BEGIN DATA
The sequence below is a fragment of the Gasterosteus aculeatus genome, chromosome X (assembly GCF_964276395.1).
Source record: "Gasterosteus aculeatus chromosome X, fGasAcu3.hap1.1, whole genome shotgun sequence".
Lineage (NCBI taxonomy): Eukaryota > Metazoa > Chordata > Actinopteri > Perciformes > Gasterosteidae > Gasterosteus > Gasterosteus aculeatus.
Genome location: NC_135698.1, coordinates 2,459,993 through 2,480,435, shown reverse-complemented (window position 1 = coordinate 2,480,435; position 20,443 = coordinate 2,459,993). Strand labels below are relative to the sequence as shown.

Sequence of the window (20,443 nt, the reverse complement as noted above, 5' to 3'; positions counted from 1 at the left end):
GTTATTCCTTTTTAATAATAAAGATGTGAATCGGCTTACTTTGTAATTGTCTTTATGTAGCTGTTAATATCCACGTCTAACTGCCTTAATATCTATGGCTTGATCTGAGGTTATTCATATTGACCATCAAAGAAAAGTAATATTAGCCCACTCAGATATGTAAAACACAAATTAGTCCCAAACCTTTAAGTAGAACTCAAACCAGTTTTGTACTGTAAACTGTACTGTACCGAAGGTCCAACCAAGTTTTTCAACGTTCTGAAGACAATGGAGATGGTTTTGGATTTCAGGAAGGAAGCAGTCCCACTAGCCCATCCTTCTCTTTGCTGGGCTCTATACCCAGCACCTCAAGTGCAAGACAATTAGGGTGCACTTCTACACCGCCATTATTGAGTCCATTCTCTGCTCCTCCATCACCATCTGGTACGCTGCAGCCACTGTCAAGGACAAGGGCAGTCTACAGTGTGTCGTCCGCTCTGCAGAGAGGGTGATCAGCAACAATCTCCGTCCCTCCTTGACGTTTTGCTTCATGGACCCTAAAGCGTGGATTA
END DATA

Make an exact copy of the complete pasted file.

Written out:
The sequence below is a fragment of the Gasterosteus aculeatus genome, chromosome X (assembly GCF_964276395.1).
Source record: "Gasterosteus aculeatus chromosome X, fGasAcu3.hap1.1, whole genome shotgun sequence".
Lineage (NCBI taxonomy): Eukaryota > Metazoa > Chordata > Actinopteri > Perciformes > Gasterosteidae > Gasterosteus > Gasterosteus aculeatus.
Genome location: NC_135698.1, coordinates 2,459,993 through 2,480,435, shown reverse-complemented (window position 1 = coordinate 2,480,435; position 20,443 = coordinate 2,459,993). Strand labels below are relative to the sequence as shown.

Sequence of the window (20,443 nt, the reverse complement as noted above, 5' to 3'; positions counted from 1 at the left end):
GTTATTCCTTTTTAATAATAAAGATGTGAATCGGCTTACTTTGTAATTGTCTTTATGTAGCTGTTAATATCCACGTCTAACTGCCTTAATATCTATGGCTTGATCTGAGGTTATTCATATTGACCATCAAAGAAAAGTAATATTAGCCCACTCAGATATGTAAAACACAAATTAGTCCCAAACCTTTAAGTAGAACTCAAACCAGTTTTGTACTGTAAACTGTACTGTACCGAAGGTCCAACCAAGTTTTTCAACGTTCTGAAGACAATGGAGATGGTTTTGGATTTCAGGAAGGAAGCAGTCCCACTAGCCCATCCTTCTCTTTGCTGGGCTCTATACCCAGCACCTCAAGTGCAAGACAATTAGGGTGCACTTCTACACCGCCATTATTGAGTCCATTCTCTGCTCCTCCATCACCATCTGGTACGCTGCAGCCACTGTCAAGGACAAGGGCAGTCTACAGTGTGTCGTCCGCTCTGCAGAGAGGGTGATCAGCAACAATCTCCGTCCCTCCTTGACGTTTTGCTTCATGGACCCTAAAGCGTGGATTA